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– by Gig Patta

It is without a doubt–Annabelle is one creepy doll to venture on to the big screen.

Originally based on the real demon possessed doll alleged by Ed and Lorraine Warren, Annabelle: Creation will be the prequel that tells the fictional origin story from 2014’s Annabelle movies.

Warner Brothers recruited Lights Out director David F. Sandberg to the helm after his very successful and scary feature film debut. The origin story looks at a dollmaker and his wife, who created a large doll to be a vessel for a spirit after the tragic death of their daughter. To make amends, they invited a nun and several orphans to live in their home years later. Unbeknownst to everyone, Annabelle soon targeted the invited guests in the terrifying movie Annabelle: Creation.

The film stars Miranda Otto (The Lord of the Rings), Stephanie Sigman (Spectre), Lulu Wilson (Ouija: Origin of Evil), Talitha Bateman (The 5th Wave) and Anthony LaPaglia (Without A Trace).

LRM was present with a few reporters for a roundtable interview with director David F. Sandberg, and actress Stephanie Sigman. We discussed a few topics, including the backdrop of the film, the cast, the production and the scares. As a bonus, Sandberg reflected a little on his upcoming project for Shazam.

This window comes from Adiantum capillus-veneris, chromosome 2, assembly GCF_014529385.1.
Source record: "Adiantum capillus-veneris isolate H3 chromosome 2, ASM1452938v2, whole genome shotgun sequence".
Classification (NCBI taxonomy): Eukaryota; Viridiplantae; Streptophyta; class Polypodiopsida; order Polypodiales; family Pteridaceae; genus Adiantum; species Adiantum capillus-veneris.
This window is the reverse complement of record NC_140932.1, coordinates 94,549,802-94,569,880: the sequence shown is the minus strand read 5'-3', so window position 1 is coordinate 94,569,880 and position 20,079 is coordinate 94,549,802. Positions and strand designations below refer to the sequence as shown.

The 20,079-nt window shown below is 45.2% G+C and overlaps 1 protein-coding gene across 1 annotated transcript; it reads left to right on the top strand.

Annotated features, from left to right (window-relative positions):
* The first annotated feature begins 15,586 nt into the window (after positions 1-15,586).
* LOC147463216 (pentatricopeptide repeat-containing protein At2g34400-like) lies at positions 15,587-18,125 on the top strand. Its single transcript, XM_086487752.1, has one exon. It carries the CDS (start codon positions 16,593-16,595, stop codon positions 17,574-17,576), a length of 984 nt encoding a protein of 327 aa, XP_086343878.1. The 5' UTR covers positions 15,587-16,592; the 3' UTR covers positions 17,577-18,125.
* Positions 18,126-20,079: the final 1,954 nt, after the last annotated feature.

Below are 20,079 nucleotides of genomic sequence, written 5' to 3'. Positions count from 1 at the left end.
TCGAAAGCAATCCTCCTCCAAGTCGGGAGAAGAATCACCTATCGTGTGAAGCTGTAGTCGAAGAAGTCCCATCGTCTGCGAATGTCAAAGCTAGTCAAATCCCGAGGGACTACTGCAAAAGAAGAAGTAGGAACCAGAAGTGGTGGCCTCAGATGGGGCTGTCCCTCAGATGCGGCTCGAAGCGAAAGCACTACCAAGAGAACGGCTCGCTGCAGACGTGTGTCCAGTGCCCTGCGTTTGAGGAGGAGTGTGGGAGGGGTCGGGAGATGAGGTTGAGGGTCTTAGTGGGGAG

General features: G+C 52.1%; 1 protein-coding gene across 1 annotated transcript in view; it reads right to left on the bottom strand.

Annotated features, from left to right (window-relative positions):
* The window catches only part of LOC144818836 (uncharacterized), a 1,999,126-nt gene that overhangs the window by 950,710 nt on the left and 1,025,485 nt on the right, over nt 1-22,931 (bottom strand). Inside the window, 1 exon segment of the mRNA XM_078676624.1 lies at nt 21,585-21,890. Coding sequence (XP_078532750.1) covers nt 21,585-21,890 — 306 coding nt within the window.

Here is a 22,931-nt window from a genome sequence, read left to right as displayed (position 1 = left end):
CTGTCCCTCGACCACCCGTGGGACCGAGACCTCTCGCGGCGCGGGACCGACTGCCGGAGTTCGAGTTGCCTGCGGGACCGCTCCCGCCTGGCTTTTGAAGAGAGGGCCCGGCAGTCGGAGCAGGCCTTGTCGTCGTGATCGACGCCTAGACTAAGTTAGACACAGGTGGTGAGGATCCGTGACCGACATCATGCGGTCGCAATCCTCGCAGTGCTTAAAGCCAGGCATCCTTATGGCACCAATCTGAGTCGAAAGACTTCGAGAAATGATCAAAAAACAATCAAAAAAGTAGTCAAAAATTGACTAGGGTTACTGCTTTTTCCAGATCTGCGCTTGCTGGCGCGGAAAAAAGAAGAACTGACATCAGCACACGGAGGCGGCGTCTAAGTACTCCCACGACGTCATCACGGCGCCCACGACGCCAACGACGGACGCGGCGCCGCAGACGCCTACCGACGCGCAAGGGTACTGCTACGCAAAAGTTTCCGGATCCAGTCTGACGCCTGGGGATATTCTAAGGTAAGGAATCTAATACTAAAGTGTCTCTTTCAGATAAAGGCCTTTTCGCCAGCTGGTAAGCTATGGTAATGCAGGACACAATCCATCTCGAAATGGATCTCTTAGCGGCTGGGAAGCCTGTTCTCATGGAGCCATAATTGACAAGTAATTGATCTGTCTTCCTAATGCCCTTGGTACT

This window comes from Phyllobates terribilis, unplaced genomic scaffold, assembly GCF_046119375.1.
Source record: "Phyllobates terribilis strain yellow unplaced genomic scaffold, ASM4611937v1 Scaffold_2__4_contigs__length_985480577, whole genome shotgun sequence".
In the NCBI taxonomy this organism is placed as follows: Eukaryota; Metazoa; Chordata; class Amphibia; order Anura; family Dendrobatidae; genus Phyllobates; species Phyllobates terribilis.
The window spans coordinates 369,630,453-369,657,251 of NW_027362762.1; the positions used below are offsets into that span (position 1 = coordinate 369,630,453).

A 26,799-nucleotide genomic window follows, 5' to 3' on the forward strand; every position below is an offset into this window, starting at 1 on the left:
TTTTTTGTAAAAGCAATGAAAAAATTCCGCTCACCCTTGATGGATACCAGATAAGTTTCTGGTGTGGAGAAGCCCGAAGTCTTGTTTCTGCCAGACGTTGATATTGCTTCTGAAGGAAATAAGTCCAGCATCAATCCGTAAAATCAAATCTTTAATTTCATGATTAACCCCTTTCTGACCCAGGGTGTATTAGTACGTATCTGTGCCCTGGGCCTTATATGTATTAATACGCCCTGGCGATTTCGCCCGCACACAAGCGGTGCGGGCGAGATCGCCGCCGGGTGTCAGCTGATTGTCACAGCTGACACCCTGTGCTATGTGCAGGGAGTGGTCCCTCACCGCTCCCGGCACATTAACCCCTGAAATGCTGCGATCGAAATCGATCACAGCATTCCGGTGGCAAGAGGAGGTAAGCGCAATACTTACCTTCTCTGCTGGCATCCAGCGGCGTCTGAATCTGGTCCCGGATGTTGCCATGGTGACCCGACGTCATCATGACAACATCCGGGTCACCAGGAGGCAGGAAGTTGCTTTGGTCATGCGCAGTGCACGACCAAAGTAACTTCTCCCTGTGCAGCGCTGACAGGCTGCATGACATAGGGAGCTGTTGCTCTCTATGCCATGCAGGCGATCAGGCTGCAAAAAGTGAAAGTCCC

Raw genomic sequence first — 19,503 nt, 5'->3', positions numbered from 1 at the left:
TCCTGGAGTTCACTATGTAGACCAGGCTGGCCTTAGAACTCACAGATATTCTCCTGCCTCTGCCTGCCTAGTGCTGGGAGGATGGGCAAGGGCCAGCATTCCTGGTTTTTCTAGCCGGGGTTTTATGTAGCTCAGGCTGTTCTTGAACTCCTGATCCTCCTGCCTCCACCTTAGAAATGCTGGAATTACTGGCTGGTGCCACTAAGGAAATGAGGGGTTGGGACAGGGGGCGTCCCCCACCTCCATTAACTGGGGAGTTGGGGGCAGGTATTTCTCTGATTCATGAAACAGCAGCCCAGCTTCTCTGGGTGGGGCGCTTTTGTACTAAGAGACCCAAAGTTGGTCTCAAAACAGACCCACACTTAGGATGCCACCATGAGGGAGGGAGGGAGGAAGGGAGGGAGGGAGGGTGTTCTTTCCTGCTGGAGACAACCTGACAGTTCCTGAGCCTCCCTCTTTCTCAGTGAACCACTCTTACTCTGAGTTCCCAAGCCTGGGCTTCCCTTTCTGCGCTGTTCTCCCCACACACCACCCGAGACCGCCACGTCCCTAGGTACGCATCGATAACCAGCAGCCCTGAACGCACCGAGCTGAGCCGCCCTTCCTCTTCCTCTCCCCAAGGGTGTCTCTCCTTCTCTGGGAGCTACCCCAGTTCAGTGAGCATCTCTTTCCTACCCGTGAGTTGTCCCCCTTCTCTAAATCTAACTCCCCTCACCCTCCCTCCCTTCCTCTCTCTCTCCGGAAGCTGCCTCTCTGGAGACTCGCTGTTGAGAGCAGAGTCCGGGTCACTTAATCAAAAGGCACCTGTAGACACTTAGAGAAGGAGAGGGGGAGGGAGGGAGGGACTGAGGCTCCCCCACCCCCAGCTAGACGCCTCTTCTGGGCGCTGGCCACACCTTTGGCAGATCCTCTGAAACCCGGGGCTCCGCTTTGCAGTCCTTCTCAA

Annabelle: Creation will be playing in theaters nationwide next Friday, August 11.

Read the round table interview transcript below.

One thing I like to know–the movie starts like in 1920 or something–with these old rickety cars…

David F. Sandberg: 1945.

All of the sudden, it said it’s twelve years later, we’re in the 50s with the television set. I was thinking it might be 42?

David F. Sandberg:  1945, and then 1957.

How did you decide on the years? And where was it taking place? We have two Australians taking the lead in this deserted landscape. It could be Australia.

David F. Sandberg: No, it’s California. The time period was counting backwards from the first Annabelle. It took place in 1970, so we calculated and went back to 1957 and then twelve years earlier with 1945.

Stephanie Sigman: I always thought it was 1956. [Laughs] I just got it wrong the whole time.

David F. Sandberg: [Laughs] You would’ve looked completely different since it’s a year later. [Laughs]

Yeah. I always think it’s 2016, but it’s really 2017 right now. [Laughs]

When you got this job and Lights Out had its success, when did you say, “I’ll sign on” and come up with an Annabelle prequel?

David F. Sandberg: Well, it was actually during the post-production of Lights Out. Lights Out wasn’t even out yet. The studio was hot on it. They really liked on how it turned out. Then they asked me if I wanted to do Annabelle 2.